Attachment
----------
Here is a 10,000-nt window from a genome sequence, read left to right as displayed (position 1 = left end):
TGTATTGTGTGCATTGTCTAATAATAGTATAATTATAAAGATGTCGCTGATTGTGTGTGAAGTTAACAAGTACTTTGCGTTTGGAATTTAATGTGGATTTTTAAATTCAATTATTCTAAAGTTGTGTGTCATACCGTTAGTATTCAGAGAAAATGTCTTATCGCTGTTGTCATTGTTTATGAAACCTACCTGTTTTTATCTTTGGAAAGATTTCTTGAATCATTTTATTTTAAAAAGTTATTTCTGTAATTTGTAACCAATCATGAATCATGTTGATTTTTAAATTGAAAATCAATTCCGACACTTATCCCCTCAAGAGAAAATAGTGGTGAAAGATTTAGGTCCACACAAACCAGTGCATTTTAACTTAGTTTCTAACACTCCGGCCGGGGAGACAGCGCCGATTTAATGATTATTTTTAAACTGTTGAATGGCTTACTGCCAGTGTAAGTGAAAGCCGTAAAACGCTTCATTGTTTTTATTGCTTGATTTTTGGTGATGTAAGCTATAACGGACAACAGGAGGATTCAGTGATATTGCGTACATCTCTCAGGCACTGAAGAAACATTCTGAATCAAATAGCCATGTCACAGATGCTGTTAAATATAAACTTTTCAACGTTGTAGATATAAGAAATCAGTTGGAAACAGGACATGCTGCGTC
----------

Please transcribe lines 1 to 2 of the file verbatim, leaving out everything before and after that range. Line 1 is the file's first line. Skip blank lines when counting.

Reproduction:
Here is a 10,000-nt window from a genome sequence, read left to right as displayed (position 1 = left end):
TGTATTGTGTGCATTGTCTAATAATAGTATAATTATAAAGATGTCGCTGATTGTGTGTGAAGTTAACAAGTACTTTGCGTTTGGAATTTAATGTGGATTTTTAAATTCAATTATTCTAAAGTTGTGTGTCATACCGTTAGTATTCAGAGAAAATGTCTTATCGCTGTTGTCATTGTTTATGAAACCTACCTGTTTTTATCTTTGGAAAGATTTCTTGAATCATTTTATTTTAAAAAGTTATTTCTGTAATTTGTAACCAATCATGAATCATGTTGATTTTTAAATTGAAAATCAATTCCGACACTTATCCCCTCAAGAGAAAATAGTGGTGAAAGATTTAGGTCCACACAAACCAGTGCATTTTAACTTAGTTTCTAACACTCCGGCCGGGGAGACAGCGCCGATTTAATGATTATTTTTAAACTGTTGAATGGCTTACTGCCAGTGTAAGTGAAAGCCGTAAAACGCTTCATTGTTTTTATTGCTTGATTTTTGGTGATGTAAGCTATAACGGACAACAGGAGGATTCAGTGATATTGCGTACATCTCTCAGGCACTGAAGAAACATTCTGAATCAAATAGCCATGTCACAGATGCTGTTAAATATAAACTTTTCAACGTTGTAGATATAAGAAATCAGTTGGAAACAGGACATGCTGCGTC